Philadelphians rally against cuts and school closings
AFT president Randi Weingarten stood shoulder to shoulder on Jan. 19 with Philadelphians fighting to preserve vital public services, to maintain worker bargaining rights and to keep the doors of the city's public schools open in the face of reckless calls for wholesale closings.
The AFT president participated in a rally sponsored by labor and civic groups that called on Mayor Michael Nutter to negotiate with city unions, including units that have been locked in four-year contract standoffs. Participants at the rally also highlighted the urgency of keeping neighborhood schools open. Late last year, the Philadelphia School Reform Commission hatched a plan to save money by closing 38 public schools, sparking a backlash from families and communities across the city that would be affected by the drastic, shortsighted action.
The commission has been widely criticized for developing plans with no meaningful input from the families and residents of the affected neighborhoods.
"Have a moratorium on closing schools," Weingarten told the crowd gathered at Philadelphia's Independence Mall. "Let's fix schools and let's make sure we invest in kids rather than de-invest."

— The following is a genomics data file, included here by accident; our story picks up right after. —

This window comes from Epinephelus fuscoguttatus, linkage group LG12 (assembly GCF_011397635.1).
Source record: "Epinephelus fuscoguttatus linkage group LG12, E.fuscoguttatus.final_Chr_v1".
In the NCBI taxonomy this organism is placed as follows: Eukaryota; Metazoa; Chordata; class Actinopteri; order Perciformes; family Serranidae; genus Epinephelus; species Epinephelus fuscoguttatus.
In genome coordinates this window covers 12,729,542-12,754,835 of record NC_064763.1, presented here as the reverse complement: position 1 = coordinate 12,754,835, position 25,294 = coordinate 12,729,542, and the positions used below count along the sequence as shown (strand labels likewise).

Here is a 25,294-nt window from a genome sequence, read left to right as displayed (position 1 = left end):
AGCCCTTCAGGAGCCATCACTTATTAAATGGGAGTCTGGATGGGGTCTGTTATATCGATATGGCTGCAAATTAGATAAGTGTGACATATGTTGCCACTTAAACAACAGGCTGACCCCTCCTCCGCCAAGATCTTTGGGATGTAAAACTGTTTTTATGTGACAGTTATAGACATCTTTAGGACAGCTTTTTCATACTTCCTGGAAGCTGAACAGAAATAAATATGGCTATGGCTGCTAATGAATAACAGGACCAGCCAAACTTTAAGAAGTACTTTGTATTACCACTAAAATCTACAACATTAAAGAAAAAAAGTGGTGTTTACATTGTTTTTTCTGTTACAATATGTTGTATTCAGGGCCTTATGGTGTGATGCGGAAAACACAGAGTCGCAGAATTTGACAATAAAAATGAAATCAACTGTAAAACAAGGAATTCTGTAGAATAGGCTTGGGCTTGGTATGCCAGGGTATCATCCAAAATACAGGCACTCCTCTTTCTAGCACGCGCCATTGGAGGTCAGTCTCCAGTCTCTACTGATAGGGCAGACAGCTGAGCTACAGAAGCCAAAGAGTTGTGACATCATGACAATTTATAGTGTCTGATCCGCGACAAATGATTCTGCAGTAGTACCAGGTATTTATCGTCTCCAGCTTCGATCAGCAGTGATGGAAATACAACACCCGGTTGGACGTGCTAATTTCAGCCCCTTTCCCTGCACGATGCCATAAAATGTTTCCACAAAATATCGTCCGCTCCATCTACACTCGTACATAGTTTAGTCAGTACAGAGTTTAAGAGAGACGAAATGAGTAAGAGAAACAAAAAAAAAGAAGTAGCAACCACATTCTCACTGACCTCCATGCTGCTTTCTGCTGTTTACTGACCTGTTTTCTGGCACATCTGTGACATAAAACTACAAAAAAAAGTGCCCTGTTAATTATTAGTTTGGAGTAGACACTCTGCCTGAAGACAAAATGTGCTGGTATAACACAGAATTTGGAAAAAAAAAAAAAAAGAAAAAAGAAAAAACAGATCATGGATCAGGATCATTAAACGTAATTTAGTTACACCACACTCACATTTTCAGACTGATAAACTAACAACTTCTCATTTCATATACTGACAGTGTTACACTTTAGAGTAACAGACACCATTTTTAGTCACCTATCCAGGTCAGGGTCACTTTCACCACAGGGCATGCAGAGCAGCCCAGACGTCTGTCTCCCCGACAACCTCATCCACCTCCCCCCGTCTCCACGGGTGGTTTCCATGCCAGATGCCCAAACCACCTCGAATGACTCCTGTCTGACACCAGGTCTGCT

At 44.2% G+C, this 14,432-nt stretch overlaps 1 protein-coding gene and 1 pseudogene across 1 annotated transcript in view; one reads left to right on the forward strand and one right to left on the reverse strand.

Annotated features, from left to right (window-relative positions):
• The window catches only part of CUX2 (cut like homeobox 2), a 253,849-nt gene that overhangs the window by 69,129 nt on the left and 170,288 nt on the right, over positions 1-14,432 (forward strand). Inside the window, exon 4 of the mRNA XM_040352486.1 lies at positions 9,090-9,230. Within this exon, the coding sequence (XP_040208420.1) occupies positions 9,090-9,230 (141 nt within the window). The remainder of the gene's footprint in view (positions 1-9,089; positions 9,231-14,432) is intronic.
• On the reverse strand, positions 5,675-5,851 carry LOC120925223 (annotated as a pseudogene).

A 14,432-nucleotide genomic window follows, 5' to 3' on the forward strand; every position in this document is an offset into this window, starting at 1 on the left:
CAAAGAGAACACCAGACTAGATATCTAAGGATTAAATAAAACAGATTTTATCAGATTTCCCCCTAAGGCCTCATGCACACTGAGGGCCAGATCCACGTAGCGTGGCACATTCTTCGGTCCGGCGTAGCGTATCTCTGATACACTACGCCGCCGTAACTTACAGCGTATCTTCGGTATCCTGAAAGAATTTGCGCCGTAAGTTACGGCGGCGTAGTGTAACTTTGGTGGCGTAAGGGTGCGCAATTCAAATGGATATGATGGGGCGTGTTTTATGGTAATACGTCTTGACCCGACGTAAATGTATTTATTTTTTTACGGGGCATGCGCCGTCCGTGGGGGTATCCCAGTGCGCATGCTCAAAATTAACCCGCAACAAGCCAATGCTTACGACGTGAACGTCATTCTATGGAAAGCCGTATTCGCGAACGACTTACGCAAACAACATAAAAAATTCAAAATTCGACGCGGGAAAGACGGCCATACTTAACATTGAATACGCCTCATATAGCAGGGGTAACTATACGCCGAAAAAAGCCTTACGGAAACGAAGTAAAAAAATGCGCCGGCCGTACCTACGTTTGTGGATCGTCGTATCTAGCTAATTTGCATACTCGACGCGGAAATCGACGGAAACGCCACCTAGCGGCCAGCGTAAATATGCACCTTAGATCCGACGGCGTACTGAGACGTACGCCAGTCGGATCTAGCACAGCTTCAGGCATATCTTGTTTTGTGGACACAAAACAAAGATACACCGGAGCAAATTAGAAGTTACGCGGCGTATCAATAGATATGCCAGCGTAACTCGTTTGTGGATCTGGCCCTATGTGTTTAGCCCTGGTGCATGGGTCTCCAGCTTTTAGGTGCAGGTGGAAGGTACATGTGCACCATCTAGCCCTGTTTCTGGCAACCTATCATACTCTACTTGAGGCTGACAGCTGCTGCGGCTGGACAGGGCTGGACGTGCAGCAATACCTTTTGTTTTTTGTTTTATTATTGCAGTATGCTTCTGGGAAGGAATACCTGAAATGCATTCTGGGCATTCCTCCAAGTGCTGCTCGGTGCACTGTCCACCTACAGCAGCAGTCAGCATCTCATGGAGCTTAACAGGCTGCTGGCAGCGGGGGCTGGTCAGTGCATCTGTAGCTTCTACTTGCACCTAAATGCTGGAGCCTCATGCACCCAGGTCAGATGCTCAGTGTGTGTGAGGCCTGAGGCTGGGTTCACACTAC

The Philadelphia Federation of Teachers, one of the co-organizers of the rally, has joined with the Philadelphia Coalition Advocating for Public Schools to advance an alternative proposal to shuttering dozens of school buildings. The coalition is championing a different strategy—one generated by the community to ensure that every child in Philadelphia can attend a great neighborhood school. The PCAPS proposal gave Philadelphians a real voice. That puts the plan head and shoulders above the recommendations of the school reform commission, stresses PFT president Jerry Jordan, who is also an AFT vice president.
"In its bottom-line rush to close neighborhood schools, the [commission] is turning its back on the parents, students and communities that will be affected by these closures," Jordan warned.
The rally drew heavy participation from members of several AFL-CIO unions and was part of a weekend of events leading up to Martin Luther King Jr. Day observances. AFSCME and the Philadelphia AFL-CIO central labor council were co-organizers of the event, which featured comments from AFSCME president Lee Saunders, the Rev. Al Sharpton and AFL-CIO executive vice president Arlene Holt Baker. [Mike Rose/video by Brett Sherman]
January 24, 2013